Forgive And Remember

This is my 499th blog post.  I think I have an idea about the next one that makes sense as a milestone post.  But, when it comes to real world, this is more important.

My youngest brother is part of a team Kickstartering something that doesn’t have virtually anything to do with gaming.

Direct link to Kickstarter campaign: https://www.kickstarter.com/projects/71323644/somaliland-the-abaarso-story

Link to Facebook post (then click to share): https://www.facebook.com/somalilandfilm/posts/1268242429935727

Expanding educational opportunities and developing the international community is something far more noble than anything I spend my time on.


I did have some thoughts on gaming.

I played three games of Second Edition A Game of Thrones LCG yesterday.  It got me thinking.

But, first, some comments on AGoT card games.  I played the CCG when it was new.  I was amazed at how similar it was structurally to Babylon 5 and looked at the designer credits only to not recognize the names.  Not to say it played anything like B5 or Wheel of Time, but it was e-e-rie.

I hardly played in the next 15 years.  I’ve not read any of A Song of Fire and Ice nor have I watched a complete episode.  Nothing I’ve ever heard enthused me (okay, one thing I’ve heard about the TV series might interest a dude …).

These games were far more comprehensible than anything I had played previously.  In part, that is likely due to each time I play I get more familiar with the strategies.  I think it also helped that I wasn’t just suddenly handed a deck for an impromptu beatdown but knew I would be playing and was handed relatively simple decks (limited card pool).

So, I got to thinking.  Not so much about AGoT.  I got to thinking about decisions.  Yup, decisions, again.  I don’t mean deckbuilding decisions, though I whined about a deck I played not having enough economy and cheap characters.

The impact of decisions on play.  Why do I find games like V:TES and Ultimate Combat! more fun than games like AGoT and L5R (card game)?  Why do I kind of hate Outpost, yet find The Scepter of Zavandor to be like my favorite EuroBG?

Probably for multiple reasons, but it occurred to me that a reason could be that mistakes are far more forgiving in the games I prefer.  Outpost is a game, in my experience, where, if you make one mistake, you are waiting for the game to end.  Defend that province?  Oh, sucks to be your lack of any characters.  Don’t defend that province?  Oh, economic shortfall ruins you.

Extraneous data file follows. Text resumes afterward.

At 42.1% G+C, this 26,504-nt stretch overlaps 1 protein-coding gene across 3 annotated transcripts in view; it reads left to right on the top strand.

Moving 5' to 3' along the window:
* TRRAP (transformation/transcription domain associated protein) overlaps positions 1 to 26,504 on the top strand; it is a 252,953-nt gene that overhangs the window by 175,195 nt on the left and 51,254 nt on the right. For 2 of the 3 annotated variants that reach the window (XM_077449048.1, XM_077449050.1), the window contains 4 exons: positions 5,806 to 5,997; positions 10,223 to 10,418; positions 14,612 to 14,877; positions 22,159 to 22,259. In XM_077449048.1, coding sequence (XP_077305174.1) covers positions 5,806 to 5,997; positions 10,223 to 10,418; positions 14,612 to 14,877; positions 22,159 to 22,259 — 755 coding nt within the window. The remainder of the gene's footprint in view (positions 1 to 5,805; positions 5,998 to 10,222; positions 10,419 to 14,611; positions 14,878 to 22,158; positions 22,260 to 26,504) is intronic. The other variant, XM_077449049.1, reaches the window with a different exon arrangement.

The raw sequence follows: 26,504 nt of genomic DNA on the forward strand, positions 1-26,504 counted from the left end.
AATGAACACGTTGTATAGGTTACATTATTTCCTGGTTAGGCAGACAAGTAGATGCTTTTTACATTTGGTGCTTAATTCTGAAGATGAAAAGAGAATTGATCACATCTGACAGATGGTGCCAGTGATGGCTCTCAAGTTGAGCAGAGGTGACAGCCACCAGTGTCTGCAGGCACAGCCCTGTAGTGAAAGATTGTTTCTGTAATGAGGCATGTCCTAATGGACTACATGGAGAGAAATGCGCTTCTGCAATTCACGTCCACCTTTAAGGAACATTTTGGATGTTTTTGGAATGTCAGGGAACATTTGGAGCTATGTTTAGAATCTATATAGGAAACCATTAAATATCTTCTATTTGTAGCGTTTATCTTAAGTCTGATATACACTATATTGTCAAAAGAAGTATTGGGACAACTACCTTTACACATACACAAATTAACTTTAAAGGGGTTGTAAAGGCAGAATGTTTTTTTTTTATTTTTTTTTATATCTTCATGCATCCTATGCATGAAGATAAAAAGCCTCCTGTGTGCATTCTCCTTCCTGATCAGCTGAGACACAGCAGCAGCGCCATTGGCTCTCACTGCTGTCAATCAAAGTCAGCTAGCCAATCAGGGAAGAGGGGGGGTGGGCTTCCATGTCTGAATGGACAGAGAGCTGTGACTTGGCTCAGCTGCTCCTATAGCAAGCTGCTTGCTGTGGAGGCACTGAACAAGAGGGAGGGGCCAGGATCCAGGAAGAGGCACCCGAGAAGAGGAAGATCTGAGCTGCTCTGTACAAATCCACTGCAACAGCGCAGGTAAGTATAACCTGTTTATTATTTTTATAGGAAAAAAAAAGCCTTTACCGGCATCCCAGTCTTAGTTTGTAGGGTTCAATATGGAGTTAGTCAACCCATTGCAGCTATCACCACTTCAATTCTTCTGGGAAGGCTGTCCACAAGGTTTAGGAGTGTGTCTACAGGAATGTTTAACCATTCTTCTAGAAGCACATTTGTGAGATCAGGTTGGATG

Can put aside some of these games as not being terribly relevant to hardly anyone.  Let’s bring V:TES into the discussion.  You can lose a game by making a bad decision in the beginning.  You definitely lose games by making bad decisions at the end (by you, I mean, a lot of people and me, or I would have had the first Abominations win and couldn’t have put Conditioning on my personal banned list).  However, because there are so many players and the game isn’t a race (like B5), mistakes often not only go unpunished but provide advantages.  Get Kissed by Ra early on?  Hey, hang out in torpor for a bit and have people gang up on the table threat.

AGoT has always felt like a game where decisions mattered too much.  Not that it’s alone.  Magic makes me feel like decisions matter too much, which might not be the case if you drew more than one card a turn.

I don’t just look to be able to play odd decks (aka forgiving deck construction) but also look to be able to enjoy playing without the pressure of always having to make an optimal decision.  Oh, gee, note why I don’t like chess.  The randomness of card draw with hidden information feed the idea that you aren’t always going to make the correct decision.

Note how this angle on game features ties into how I’m not really that into playing Dragon Dice or CMGs, where there’s a lack of hidden information and the randomness is still calculable.

Branching off into RPGs, why I got so annoyed with Conan d20’s lack of viable character builds is that a poor decision just assigning attributes was crippling.  Meanwhile, the much less rigid [sic!!] character building of L5R has always appealed to me.  Yup, L5R less suicidal character creation than Conan – that’s molybdenumic.  Yes, Stamina 4, Willpower 2, with Intelligence 3, and Spears 4 is probably going to feel masochistic, but you can get out from under this awful by leveling off Earth and “remembering” that you are a Boar who Mai Chongs like mad.  Or, if not a bushi, can find some excuse to Multiple Schools into shugenjahood.

Some people are into the intensity that can come with gaming.  I’m not.  I want to be able to guess what to do and, while that may mean I lose, at least I still have a chance to come from 25 points down in the second half while not having shown the ability to stop the run.

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